Reversible Cerebral Vasoconstriction Syndrome: A Comprehensive Systematic Review

Song, Tae-Jin and Lee, Keum Hwa and Li, Han and Kim, Jung Yoon and Chang, Kathleen and Kim, Seong Heon and Han, Kyoung Hee and Kim, Bo Yi and Kronbichler, Andreas and Ducros, Anne and Koyanagi, Ai and Jacob, Louis and Kim, Min Seo and Yon, Dong Keon and Lee, Seung Won and Yang, Jee Myung and Hong, Sung Hwi and Ghayda, Ramy A. and Kang, Joon Won and Shin, Jae Il and Smith, Lee (2021) Reversible Cerebral Vasoconstriction Syndrome: A Comprehensive Systematic Review. European Review for Medical and Pharmacological Sciences, 25 (9). pp. 3519-3529. ISSN 2284-0729

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OBJECTIVE: We aimed to analyze clinical characteristics, treatment patterns, and prognosis of patients with reversible cerebral vasoconstriction syndrome (RCVS). MATERIALS AND METHODS: Two investigators independently searched PubMed and EMBASE, and 191 cases were included in this study. Information regarding demographics, triggering factors, brain imaging findings, treatment modalities, recurrence, and clinical outcome was collected. RESULTS: The mean age of the patients was 39.9 years, and 155 (81.2%) were female. The most common triggering factor for RCVS was an exposure to vasoactive substances (41.4%), followed by pregnancy/postpartum (20.9%), and sexual intercourse (10.5%). Multifocal stenosis (84.0%) and beading shape (82.4%) were the leading abnormal findings on angiography, while cerebral ischemic lesions (47.6%) and cerebral hemorrhage (mainly subarachnoid hemorrhage) (35.1%) were the main findings on brain computed tomography (CT)/magnetic resonance imaging (MRI). Calcium channel blockers (nimodipine/verapamil) were the most commonly used medications (44.5%) in the treatment of RCVS. Multivariate analysis identified that RCVS was precipitated by trauma/surgery/procedure (hazard ratio (HR): 3.29, 95% confidence interval (CI) (1.21-8.88), p=0.019), and presence of aphasia/neglect/apraxia during the acute phase of the disease (HR: 3.83, 95% CI (1.33-11.05), p=0.013) were found to be the two independent risk factors for residual neurological deficit after RCVS. CONCLUSIONS: In our systematic review, vasoactive substances were the most frequent triggers for RCVS, which was most commonly accompanied by angiographic findings of multifocal stenotic lesions. Patients with RCVS precipitated by trauma or surgical procedures and those with focal cortical deficits had a higher risk of residual neurological deficits, and these patients should closely be monitored.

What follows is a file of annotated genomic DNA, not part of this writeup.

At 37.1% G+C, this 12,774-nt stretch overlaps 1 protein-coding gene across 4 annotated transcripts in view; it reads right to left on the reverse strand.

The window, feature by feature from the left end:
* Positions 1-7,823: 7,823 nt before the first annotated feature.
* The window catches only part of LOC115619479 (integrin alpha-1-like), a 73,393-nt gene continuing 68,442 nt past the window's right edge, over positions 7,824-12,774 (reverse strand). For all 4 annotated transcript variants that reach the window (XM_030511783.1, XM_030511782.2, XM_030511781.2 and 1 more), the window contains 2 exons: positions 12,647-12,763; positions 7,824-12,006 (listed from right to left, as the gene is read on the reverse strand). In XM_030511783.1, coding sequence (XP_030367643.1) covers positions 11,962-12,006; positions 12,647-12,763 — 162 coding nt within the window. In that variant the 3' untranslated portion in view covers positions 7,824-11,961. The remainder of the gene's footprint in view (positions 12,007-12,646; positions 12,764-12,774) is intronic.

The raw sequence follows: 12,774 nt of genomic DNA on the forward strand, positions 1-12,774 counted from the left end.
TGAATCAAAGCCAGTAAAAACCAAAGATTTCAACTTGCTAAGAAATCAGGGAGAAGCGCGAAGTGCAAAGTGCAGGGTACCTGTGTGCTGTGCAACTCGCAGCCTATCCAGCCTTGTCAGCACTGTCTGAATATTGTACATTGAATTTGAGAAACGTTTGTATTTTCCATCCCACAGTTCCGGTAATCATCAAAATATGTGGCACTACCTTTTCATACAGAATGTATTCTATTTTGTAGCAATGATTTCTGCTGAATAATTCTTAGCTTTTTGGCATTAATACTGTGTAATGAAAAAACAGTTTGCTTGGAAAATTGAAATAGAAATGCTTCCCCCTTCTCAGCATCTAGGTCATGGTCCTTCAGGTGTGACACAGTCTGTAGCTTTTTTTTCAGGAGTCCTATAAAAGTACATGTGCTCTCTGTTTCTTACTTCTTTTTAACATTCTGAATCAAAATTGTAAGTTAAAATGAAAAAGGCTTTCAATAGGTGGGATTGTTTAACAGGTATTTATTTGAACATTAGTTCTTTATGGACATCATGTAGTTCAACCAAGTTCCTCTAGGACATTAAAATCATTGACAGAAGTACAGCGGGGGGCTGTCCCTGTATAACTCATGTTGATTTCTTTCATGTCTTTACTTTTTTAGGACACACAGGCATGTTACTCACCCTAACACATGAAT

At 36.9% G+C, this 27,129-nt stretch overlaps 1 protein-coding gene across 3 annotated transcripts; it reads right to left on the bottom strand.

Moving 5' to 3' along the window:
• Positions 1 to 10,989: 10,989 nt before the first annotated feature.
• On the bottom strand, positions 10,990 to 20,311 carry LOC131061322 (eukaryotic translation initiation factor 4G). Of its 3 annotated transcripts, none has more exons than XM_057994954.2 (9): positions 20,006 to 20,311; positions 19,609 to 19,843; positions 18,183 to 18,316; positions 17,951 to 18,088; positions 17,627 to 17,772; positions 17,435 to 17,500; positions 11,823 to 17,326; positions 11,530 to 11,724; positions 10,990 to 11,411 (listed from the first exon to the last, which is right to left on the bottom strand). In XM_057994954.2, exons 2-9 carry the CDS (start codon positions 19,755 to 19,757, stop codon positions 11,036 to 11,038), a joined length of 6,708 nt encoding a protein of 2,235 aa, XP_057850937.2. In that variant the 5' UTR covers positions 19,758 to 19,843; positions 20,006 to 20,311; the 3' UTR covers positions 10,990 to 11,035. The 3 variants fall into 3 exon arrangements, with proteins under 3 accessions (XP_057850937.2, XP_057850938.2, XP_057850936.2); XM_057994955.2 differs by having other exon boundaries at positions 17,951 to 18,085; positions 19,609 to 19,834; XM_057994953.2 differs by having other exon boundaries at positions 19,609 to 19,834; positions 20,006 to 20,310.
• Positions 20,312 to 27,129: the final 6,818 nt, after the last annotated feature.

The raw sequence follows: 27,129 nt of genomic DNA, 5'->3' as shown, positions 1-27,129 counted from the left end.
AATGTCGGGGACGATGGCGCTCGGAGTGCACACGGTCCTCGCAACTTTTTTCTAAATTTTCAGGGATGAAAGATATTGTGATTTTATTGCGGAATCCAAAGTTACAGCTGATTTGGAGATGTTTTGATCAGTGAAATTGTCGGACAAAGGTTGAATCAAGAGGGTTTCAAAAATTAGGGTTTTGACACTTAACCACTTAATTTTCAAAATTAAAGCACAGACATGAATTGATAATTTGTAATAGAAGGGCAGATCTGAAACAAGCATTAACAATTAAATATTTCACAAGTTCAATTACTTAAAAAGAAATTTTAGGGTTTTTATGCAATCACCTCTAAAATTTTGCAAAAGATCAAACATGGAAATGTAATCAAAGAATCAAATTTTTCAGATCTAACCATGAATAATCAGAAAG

Item Type: Journal Article
Keywords: Reversible cerebral vasoconstriction syndrome, Call-Fleming syndrome, Benign angiopathy of the central nervous system, Thunderclap headache, Reversible vasospasm, Migrainous vasospasm, Drug-induced cerebral arteritis, Postpartum cerebral angiopathy, Central nervous system pseudovasculitis
Faculty: Faculty of Science & Engineering
SWORD Depositor: Symplectic User
Depositing User: Symplectic User
Date Deposited: 23 Nov 2020 10:32
Last Modified: 09 Sep 2021 18:50

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